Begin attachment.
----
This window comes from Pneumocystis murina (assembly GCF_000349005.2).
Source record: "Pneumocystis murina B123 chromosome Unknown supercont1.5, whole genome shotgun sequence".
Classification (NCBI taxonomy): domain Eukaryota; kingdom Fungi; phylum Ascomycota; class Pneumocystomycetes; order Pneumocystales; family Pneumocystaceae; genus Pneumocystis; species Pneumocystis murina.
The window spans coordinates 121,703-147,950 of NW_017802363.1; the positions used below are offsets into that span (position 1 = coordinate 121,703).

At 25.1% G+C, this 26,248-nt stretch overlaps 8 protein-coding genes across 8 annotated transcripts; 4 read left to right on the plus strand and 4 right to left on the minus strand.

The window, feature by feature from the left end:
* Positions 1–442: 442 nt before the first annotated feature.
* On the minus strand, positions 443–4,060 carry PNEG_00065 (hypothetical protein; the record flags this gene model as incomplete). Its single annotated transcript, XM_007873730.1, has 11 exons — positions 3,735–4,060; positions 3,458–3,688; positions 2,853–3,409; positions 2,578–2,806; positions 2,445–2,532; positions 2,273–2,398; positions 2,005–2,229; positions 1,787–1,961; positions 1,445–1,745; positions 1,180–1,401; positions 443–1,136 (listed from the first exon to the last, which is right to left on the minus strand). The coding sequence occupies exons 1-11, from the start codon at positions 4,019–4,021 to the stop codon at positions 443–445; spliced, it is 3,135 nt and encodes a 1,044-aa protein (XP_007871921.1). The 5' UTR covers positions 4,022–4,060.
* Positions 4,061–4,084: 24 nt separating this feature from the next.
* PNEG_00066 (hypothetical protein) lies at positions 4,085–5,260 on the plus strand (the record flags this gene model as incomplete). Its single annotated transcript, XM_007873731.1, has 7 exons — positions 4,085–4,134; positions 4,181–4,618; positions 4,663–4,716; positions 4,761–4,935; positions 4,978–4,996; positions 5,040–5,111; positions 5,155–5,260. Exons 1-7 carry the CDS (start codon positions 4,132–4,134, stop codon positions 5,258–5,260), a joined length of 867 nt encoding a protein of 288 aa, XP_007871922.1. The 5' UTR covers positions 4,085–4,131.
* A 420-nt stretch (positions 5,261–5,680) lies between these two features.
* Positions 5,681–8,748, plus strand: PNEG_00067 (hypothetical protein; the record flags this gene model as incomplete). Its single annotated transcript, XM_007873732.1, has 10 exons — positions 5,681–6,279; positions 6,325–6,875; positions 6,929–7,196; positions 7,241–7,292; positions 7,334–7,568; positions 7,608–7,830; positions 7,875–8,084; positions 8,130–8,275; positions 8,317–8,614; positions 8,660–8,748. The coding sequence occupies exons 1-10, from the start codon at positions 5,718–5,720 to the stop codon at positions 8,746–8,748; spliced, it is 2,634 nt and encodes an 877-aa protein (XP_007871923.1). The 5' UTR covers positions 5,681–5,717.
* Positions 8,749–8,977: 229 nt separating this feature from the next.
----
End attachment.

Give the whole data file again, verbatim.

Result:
This window comes from Pneumocystis murina (assembly GCF_000349005.2).
Source record: "Pneumocystis murina B123 chromosome Unknown supercont1.5, whole genome shotgun sequence".
Classification (NCBI taxonomy): domain Eukaryota; kingdom Fungi; phylum Ascomycota; class Pneumocystomycetes; order Pneumocystales; family Pneumocystaceae; genus Pneumocystis; species Pneumocystis murina.
The window spans coordinates 121,703-147,950 of NW_017802363.1; the positions used below are offsets into that span (position 1 = coordinate 121,703).

At 25.1% G+C, this 26,248-nt stretch overlaps 8 protein-coding genes across 8 annotated transcripts; 4 read left to right on the plus strand and 4 right to left on the minus strand.

The window, feature by feature from the left end:
* Positions 1–442: 442 nt before the first annotated feature.
* On the minus strand, positions 443–4,060 carry PNEG_00065 (hypothetical protein; the record flags this gene model as incomplete). Its single annotated transcript, XM_007873730.1, has 11 exons — positions 3,735–4,060; positions 3,458–3,688; positions 2,853–3,409; positions 2,578–2,806; positions 2,445–2,532; positions 2,273–2,398; positions 2,005–2,229; positions 1,787–1,961; positions 1,445–1,745; positions 1,180–1,401; positions 443–1,136 (listed from the first exon to the last, which is right to left on the minus strand). The coding sequence occupies exons 1-11, from the start codon at positions 4,019–4,021 to the stop codon at positions 443–445; spliced, it is 3,135 nt and encodes a 1,044-aa protein (XP_007871921.1). The 5' UTR covers positions 4,022–4,060.
* Positions 4,061–4,084: 24 nt separating this feature from the next.
* PNEG_00066 (hypothetical protein) lies at positions 4,085–5,260 on the plus strand (the record flags this gene model as incomplete). Its single annotated transcript, XM_007873731.1, has 7 exons — positions 4,085–4,134; positions 4,181–4,618; positions 4,663–4,716; positions 4,761–4,935; positions 4,978–4,996; positions 5,040–5,111; positions 5,155–5,260. Exons 1-7 carry the CDS (start codon positions 4,132–4,134, stop codon positions 5,258–5,260), a joined length of 867 nt encoding a protein of 288 aa, XP_007871922.1. The 5' UTR covers positions 4,085–4,131.
* A 420-nt stretch (positions 5,261–5,680) lies between these two features.
* Positions 5,681–8,748, plus strand: PNEG_00067 (hypothetical protein; the record flags this gene model as incomplete). Its single annotated transcript, XM_007873732.1, has 10 exons — positions 5,681–6,279; positions 6,325–6,875; positions 6,929–7,196; positions 7,241–7,292; positions 7,334–7,568; positions 7,608–7,830; positions 7,875–8,084; positions 8,130–8,275; positions 8,317–8,614; positions 8,660–8,748. The coding sequence occupies exons 1-10, from the start codon at positions 5,718–5,720 to the stop codon at positions 8,746–8,748; spliced, it is 2,634 nt and encodes an 877-aa protein (XP_007871923.1). The 5' UTR covers positions 5,681–5,717.
* Positions 8,749–8,977: 229 nt separating this feature from the next.